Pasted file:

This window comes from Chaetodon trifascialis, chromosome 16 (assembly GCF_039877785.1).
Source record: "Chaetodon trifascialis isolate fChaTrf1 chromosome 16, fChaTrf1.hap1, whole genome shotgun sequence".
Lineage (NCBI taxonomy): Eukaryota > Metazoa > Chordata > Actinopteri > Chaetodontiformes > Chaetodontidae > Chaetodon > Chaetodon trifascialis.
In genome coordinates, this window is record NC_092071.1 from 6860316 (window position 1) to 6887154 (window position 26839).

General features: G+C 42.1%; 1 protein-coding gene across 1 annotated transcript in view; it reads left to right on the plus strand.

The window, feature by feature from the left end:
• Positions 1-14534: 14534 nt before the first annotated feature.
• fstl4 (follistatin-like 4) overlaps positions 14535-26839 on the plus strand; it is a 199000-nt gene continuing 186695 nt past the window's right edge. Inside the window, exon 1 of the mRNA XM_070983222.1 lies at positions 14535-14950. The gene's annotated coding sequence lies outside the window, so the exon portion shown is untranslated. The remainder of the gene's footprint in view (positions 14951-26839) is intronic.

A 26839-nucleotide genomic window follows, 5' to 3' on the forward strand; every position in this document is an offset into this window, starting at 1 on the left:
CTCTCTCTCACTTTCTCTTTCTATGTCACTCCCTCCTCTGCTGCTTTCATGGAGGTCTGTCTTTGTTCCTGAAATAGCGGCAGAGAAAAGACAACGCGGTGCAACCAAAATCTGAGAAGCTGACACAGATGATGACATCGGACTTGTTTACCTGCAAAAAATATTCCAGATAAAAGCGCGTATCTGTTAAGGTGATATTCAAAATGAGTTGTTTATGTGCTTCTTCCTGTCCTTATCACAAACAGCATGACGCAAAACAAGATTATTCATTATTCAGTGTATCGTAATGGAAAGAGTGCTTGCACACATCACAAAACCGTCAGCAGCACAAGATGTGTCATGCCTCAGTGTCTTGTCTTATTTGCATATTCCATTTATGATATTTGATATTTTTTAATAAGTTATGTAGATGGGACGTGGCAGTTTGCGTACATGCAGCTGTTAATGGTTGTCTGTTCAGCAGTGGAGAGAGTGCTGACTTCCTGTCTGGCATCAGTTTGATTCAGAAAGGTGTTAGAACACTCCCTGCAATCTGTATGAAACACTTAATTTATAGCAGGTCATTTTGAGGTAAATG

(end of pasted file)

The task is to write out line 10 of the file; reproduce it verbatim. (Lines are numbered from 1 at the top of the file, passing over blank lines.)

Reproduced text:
CTCTCTCTCACTTTCTCTTTCTATGTCACTCCCTCCTCTGCTGCTTTCATGGAGGTCTGTCTTTGTTCCTGAAATAGCGGCAGAGAAAAGACAACGCGGTGCAACCAAAATCTGAGAAGCTGACACAGATGATGACATCGGACTTGTTTACCTGCAAAAAATATTCCAGATAAAAGCGCGTATCTGTTAAGGTGATATTCAAAATGAGTTGTTTATGTGCTTCTTCCTGTCCTTATCACAAACAGCATGACGCAAAACAAGATTATTCATTATTCAGTGTATCGTAATGGAAAGAGTGCTTGCACACATCACAAAACCGTCAGCAGCACAAGATGTGTCATGCCTCAGTGTCTTGTCTTATTTGCATATTCCATTTATGATATTTGATATTTTTTAATAAGTTATGTAGATGGGACGTGGCAGTTTGCGTACATGCAGCTGTTAATGGTTGTCTGTTCAGCAGTGGAGAGAGTGCTGACTTCCTGTCTGGCATCAGTTTGATTCAGAAAGGTGTTAGAACACTCCCTGCAATCTGTATGAAACACTTAATTTATAGCAGGTCATTTTGAGGTAAATG